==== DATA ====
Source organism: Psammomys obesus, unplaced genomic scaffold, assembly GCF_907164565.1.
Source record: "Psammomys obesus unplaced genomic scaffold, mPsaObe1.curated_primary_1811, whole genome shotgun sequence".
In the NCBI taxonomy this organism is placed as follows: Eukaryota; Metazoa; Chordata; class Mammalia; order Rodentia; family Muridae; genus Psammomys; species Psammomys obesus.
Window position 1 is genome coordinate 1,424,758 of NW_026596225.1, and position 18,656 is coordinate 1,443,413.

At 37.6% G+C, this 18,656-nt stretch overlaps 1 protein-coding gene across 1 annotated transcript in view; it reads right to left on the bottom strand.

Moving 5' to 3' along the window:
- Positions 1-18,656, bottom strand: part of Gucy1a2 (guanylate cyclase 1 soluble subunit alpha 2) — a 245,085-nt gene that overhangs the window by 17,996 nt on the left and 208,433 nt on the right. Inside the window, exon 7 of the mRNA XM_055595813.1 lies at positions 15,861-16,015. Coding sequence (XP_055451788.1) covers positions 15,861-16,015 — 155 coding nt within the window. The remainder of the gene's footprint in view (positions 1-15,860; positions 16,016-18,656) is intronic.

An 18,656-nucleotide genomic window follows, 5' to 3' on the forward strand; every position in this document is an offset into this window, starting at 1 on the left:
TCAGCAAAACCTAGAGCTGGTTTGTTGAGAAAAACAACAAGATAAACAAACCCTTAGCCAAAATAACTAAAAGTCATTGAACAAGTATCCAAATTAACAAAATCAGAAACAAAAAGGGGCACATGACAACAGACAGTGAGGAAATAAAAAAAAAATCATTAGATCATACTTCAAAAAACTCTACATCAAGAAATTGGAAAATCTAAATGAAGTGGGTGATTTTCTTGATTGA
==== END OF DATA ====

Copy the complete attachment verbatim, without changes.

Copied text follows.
Source organism: Psammomys obesus, unplaced genomic scaffold, assembly GCF_907164565.1.
Source record: "Psammomys obesus unplaced genomic scaffold, mPsaObe1.curated_primary_1811, whole genome shotgun sequence".
In the NCBI taxonomy this organism is placed as follows: Eukaryota; Metazoa; Chordata; class Mammalia; order Rodentia; family Muridae; genus Psammomys; species Psammomys obesus.
Window position 1 is genome coordinate 1,424,758 of NW_026596225.1, and position 18,656 is coordinate 1,443,413.

At 37.6% G+C, this 18,656-nt stretch overlaps 1 protein-coding gene across 1 annotated transcript in view; it reads right to left on the bottom strand.

Moving 5' to 3' along the window:
- Positions 1-18,656, bottom strand: part of Gucy1a2 (guanylate cyclase 1 soluble subunit alpha 2) — a 245,085-nt gene that overhangs the window by 17,996 nt on the left and 208,433 nt on the right. Inside the window, exon 7 of the mRNA XM_055595813.1 lies at positions 15,861-16,015. Coding sequence (XP_055451788.1) covers positions 15,861-16,015 — 155 coding nt within the window. The remainder of the gene's footprint in view (positions 1-15,860; positions 16,016-18,656) is intronic.

An 18,656-nucleotide genomic window follows, 5' to 3' on the forward strand; every position in this document is an offset into this window, starting at 1 on the left:
TCAGCAAAACCTAGAGCTGGTTTGTTGAGAAAAACAACAAGATAAACAAACCCTTAGCCAAAATAACTAAAAGTCATTGAACAAGTATCCAAATTAACAAAATCAGAAACAAAAAGGGGCACATGACAACAGACAGTGAGGAAATAAAAAAAAAATCATTAGATCATACTTCAAAAAACTCTACATCAAGAAATTGGAAAATCTAAATGAAGTGGGTGATTTTCTTGATTGA